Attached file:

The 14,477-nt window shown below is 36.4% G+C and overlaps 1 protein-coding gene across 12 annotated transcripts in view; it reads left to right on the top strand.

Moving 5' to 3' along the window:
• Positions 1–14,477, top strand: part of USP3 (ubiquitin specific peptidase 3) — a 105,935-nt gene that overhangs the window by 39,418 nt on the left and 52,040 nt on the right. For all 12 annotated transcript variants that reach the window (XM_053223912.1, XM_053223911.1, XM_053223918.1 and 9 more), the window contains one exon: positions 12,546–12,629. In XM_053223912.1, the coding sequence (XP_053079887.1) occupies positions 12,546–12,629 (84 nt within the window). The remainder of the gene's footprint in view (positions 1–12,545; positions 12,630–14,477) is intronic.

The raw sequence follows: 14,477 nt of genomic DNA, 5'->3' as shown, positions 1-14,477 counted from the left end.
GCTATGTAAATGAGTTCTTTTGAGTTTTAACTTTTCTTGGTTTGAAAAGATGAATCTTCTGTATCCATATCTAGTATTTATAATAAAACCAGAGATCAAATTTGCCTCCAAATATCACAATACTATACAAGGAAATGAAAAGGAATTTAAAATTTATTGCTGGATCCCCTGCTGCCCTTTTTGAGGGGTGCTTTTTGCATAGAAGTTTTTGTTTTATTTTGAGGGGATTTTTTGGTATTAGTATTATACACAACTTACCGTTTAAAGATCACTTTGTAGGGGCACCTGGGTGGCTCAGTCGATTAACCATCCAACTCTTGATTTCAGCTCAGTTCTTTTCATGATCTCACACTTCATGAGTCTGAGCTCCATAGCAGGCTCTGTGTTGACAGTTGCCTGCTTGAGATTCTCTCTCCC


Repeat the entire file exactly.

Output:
The 14,477-nt window shown below is 36.4% G+C and overlaps 1 protein-coding gene across 12 annotated transcripts in view; it reads left to right on the top strand.

Moving 5' to 3' along the window:
• Positions 1–14,477, top strand: part of USP3 (ubiquitin specific peptidase 3) — a 105,935-nt gene that overhangs the window by 39,418 nt on the left and 52,040 nt on the right. For all 12 annotated transcript variants that reach the window (XM_053223912.1, XM_053223911.1, XM_053223918.1 and 9 more), the window contains one exon: positions 12,546–12,629. In XM_053223912.1, the coding sequence (XP_053079887.1) occupies positions 12,546–12,629 (84 nt within the window). The remainder of the gene's footprint in view (positions 1–12,545; positions 12,630–14,477) is intronic.

The raw sequence follows: 14,477 nt of genomic DNA, 5'->3' as shown, positions 1-14,477 counted from the left end.
GCTATGTAAATGAGTTCTTTTGAGTTTTAACTTTTCTTGGTTTGAAAAGATGAATCTTCTGTATCCATATCTAGTATTTATAATAAAACCAGAGATCAAATTTGCCTCCAAATATCACAATACTATACAAGGAAATGAAAAGGAATTTAAAATTTATTGCTGGATCCCCTGCTGCCCTTTTTGAGGGGTGCTTTTTGCATAGAAGTTTTTGTTTTATTTTGAGGGGATTTTTTGGTATTAGTATTATACACAACTTACCGTTTAAAGATCACTTTGTAGGGGCACCTGGGTGGCTCAGTCGATTAACCATCCAACTCTTGATTTCAGCTCAGTTCTTTTCATGATCTCACACTTCATGAGTCTGAGCTCCATAGCAGGCTCTGTGTTGACAGTTGCCTGCTTGAGATTCTCTCTCCC